And that’s when I realised that science really needs design and communication science sciences, this massive communication problem. We’ve got these Great
researchers are often not the best people to tell the stories.
They’re trained to be researchers. They’re not trained to be storytellers. And also they’re not trained in visual media.
So there’s a lot of opportunity to apply
the skills of design and storytelling to science And that’s exactly what I did. So I started with my own research at some point, I finally had my first Peer reviewed
paper accepted for publication because of course, very exciting.
But as the excitement faded away I realized
OK here we’ve got this 10 pages long. Peer reviewed scientific paper
is written for experts really heavy will have really complicated jargon. Let’s be honest, who’s going to read this thing?
Maybe a dozen experts out there in my field, and that’s it. That’s the reality of most research papers. And
for the most, nothing is done to tell those stories beyond
And I wasn’t happy with that because my research was about the effect of climate change on fish.
So I fell, well,
everyone should know that as many if you just like to
eat fish or to look at them when snorkeling
the results were quite concerning. So I found that story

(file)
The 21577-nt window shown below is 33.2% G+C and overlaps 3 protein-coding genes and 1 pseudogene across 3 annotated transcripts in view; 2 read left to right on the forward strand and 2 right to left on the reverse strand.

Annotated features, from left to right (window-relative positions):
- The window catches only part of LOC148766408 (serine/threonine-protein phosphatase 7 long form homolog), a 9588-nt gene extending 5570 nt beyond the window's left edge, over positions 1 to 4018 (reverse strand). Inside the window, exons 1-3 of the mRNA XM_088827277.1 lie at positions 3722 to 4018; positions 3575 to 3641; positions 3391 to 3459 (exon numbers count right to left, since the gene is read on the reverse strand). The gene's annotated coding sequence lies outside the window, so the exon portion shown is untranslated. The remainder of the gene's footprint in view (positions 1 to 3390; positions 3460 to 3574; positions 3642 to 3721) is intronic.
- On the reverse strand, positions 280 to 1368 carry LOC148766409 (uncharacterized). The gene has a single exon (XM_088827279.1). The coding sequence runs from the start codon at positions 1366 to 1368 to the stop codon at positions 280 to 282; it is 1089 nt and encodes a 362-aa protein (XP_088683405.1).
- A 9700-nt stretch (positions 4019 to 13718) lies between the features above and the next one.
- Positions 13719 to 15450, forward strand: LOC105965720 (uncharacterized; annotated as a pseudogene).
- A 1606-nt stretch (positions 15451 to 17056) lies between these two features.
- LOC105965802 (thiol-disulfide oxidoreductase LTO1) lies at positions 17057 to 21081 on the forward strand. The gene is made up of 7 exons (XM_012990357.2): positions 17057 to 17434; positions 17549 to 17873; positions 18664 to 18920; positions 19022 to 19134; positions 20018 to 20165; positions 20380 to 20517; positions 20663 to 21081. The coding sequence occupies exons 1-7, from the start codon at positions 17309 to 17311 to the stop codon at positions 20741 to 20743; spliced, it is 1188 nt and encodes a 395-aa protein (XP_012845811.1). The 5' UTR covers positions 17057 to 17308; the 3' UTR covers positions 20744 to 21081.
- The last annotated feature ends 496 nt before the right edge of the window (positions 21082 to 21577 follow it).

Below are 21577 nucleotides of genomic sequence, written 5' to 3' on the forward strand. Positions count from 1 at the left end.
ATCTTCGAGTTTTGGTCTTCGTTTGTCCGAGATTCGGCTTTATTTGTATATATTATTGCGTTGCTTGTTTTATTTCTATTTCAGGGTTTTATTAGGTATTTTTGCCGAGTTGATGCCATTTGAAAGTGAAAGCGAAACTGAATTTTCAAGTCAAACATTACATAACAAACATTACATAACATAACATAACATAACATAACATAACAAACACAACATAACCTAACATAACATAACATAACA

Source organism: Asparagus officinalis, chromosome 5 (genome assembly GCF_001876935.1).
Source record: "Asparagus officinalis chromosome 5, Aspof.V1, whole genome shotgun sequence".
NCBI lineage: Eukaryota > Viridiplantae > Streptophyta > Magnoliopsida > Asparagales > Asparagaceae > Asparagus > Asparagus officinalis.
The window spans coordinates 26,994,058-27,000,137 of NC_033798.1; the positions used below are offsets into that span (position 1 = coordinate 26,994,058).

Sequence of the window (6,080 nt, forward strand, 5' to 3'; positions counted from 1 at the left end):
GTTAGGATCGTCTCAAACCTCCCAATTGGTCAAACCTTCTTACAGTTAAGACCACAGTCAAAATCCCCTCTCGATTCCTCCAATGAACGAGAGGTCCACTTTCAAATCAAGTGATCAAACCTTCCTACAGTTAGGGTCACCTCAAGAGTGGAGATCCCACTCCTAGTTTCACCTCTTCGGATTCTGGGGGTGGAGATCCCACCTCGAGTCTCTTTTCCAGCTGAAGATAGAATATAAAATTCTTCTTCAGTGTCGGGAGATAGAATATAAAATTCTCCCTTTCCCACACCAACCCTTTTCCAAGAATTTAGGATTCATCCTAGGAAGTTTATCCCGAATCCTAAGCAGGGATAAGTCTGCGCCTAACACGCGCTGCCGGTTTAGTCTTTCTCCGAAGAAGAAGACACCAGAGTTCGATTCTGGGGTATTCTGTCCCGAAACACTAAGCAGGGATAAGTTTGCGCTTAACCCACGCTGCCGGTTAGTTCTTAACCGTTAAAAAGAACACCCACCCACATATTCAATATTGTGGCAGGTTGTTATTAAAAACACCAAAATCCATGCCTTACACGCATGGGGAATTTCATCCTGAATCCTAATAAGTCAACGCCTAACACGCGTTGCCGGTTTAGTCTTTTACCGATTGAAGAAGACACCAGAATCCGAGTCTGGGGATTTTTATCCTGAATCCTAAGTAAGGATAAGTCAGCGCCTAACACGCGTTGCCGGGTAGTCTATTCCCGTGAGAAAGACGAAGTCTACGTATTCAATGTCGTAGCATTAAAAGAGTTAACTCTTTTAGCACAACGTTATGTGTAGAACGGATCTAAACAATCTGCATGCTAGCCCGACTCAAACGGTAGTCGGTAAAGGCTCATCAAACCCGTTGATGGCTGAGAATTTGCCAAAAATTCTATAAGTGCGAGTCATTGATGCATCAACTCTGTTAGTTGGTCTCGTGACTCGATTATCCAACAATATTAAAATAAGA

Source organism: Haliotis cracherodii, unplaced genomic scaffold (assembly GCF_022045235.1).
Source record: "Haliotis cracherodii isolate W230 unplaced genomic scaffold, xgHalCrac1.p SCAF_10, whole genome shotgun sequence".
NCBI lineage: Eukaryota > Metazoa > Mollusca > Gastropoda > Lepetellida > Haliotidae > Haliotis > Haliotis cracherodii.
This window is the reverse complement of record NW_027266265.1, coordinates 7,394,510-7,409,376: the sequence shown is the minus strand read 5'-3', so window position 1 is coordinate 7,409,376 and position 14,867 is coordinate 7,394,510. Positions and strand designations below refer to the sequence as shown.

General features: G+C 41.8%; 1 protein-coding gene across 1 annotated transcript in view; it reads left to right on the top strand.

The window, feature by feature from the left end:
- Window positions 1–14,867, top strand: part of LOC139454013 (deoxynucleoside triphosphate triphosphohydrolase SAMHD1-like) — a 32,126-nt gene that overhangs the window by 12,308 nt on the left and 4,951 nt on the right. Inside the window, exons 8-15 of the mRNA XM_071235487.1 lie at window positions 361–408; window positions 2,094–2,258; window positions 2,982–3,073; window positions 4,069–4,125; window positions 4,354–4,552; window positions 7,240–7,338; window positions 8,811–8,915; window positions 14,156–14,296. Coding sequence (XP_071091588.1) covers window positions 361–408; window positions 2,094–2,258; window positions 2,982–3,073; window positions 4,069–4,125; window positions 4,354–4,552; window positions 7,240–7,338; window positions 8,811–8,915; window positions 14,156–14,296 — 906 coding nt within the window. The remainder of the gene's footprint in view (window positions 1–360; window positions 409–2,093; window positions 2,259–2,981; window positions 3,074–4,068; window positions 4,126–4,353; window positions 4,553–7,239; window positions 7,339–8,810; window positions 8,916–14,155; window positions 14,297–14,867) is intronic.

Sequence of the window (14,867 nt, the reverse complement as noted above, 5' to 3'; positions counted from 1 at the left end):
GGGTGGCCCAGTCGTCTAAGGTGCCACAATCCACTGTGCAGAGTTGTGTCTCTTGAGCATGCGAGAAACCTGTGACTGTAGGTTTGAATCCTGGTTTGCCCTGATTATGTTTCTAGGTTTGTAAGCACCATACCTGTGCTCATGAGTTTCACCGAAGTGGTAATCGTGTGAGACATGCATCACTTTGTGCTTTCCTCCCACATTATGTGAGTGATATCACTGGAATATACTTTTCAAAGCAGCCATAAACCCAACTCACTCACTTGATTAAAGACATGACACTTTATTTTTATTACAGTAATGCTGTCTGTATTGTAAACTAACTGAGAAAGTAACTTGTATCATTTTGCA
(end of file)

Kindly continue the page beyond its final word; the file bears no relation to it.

should have gotten out to a broader audience.
And so that
pushed me to try new things. And I learned a lot about storytelling applied to science and
it pushed me to try something new which was video animation.
I’m not an animator, I was never trained as an animator but I have tried. I started with the easy stuff
with the whiteboard animations that those are within reach to most
people, even if you’re not a designer, you can make one of those. The software is actually quite easy to use.
my research in a way that didn’t feel like
that will bore everyone,
but I presented it in a way that felt like a story. And so I was telling the story of this
baby fish that gets lost in the Ocean and adds my Italian accent. And the way I say baby fish and people love me.
And so I put that video out there without really knowing what to expect. And I
submitted it to a few competitions that invited researchers to
exactly this to tell their story of the research in three minutes using video
and video one won three
Awards in the matter and
in one year and blew me away. But the best part is that it reached thousands. So all of a sudden
I went from being
completely unknown and forgotten
in my office at
thousands of people know about what I’m doing
all around the World which blew me away.
And it really hit me when I got this email from a stranger